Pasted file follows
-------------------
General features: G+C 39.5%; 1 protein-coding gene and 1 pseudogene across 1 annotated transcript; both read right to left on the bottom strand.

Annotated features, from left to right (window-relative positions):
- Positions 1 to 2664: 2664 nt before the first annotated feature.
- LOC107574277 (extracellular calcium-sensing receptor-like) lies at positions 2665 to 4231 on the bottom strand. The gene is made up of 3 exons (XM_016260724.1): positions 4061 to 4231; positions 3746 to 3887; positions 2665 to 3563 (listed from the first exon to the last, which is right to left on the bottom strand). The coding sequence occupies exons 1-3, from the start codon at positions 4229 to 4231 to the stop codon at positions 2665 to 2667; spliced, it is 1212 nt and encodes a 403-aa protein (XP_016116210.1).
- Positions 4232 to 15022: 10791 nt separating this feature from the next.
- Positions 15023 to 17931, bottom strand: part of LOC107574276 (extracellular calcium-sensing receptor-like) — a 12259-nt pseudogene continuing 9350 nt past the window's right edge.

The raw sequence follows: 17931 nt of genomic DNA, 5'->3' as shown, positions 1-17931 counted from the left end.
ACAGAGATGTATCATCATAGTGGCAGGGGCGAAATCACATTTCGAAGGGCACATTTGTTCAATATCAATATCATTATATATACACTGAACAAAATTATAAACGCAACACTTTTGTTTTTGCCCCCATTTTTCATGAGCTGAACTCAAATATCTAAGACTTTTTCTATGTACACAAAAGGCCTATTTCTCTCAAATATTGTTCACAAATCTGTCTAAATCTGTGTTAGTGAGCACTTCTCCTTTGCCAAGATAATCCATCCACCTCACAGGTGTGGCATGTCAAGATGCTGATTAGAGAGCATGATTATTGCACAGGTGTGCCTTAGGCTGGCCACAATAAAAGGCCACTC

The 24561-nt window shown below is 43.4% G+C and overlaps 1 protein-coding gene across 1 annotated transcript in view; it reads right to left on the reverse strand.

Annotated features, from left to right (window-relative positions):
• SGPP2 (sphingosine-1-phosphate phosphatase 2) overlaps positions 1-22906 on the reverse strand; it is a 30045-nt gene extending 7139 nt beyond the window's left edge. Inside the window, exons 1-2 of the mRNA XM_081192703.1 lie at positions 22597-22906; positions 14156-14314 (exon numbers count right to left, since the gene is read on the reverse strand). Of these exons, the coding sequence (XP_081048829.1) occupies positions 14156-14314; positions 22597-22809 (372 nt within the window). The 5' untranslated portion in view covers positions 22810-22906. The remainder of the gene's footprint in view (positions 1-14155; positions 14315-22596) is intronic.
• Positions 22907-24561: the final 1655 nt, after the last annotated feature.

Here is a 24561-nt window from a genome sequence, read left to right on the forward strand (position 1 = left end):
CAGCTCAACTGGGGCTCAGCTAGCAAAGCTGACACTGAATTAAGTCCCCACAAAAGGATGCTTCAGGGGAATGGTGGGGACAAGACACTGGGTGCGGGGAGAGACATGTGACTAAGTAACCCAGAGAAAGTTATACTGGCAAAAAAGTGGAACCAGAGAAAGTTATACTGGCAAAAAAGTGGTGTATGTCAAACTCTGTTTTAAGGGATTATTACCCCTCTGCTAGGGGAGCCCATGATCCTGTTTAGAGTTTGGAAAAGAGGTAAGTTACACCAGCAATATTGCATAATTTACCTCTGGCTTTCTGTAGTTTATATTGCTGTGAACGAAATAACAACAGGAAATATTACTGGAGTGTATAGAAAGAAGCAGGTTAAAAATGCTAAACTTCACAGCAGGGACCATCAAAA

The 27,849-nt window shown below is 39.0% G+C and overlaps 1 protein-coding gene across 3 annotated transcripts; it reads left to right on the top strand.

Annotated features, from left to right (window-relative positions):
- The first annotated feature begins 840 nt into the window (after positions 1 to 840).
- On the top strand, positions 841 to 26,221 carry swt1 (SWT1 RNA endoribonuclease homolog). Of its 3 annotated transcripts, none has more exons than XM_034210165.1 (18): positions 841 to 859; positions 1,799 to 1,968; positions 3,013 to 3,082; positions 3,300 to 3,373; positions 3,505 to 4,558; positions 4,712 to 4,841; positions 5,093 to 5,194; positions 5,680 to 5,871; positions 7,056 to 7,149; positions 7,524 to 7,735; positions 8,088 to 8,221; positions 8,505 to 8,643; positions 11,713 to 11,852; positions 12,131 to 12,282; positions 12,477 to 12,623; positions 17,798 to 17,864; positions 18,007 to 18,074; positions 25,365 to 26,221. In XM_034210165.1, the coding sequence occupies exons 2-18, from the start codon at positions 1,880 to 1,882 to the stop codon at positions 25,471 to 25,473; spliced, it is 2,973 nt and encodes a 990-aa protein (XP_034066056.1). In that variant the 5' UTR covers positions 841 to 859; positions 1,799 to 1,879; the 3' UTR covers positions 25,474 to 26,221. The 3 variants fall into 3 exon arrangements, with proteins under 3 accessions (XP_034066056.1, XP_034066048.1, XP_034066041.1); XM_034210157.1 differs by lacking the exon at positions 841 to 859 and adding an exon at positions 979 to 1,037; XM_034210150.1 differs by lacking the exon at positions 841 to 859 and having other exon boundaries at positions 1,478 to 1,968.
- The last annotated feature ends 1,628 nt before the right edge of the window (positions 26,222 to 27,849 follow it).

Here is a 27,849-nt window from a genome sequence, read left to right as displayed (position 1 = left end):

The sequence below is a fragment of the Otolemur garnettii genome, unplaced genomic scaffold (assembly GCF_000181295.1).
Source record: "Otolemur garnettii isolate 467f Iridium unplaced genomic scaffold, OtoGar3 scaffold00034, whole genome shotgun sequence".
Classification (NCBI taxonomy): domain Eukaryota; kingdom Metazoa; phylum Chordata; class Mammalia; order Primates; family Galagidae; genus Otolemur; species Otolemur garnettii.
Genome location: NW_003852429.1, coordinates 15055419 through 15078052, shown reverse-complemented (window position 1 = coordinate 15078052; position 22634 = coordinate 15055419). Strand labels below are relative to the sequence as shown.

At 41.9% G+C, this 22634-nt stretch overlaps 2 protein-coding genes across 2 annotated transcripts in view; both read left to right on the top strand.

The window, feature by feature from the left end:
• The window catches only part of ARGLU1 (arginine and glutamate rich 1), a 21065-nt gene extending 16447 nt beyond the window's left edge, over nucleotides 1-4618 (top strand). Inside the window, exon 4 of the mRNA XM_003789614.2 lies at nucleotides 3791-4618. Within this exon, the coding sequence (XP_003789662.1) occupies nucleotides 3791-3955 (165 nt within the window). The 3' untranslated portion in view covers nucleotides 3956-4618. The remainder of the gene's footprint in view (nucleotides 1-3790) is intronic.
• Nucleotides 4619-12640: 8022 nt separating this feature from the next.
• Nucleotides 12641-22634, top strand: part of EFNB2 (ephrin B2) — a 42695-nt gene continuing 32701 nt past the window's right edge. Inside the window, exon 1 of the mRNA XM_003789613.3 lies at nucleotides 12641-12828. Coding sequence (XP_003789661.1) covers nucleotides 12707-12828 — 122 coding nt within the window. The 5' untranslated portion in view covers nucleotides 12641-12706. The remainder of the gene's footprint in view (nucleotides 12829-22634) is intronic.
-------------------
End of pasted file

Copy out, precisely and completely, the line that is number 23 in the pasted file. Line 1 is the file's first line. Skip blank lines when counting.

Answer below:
Classification (NCBI taxonomy): domain Eukaryota; kingdom Metazoa; phylum Chordata; class Mammalia; order Primates; family Galagidae; genus Otolemur; species Otolemur garnettii.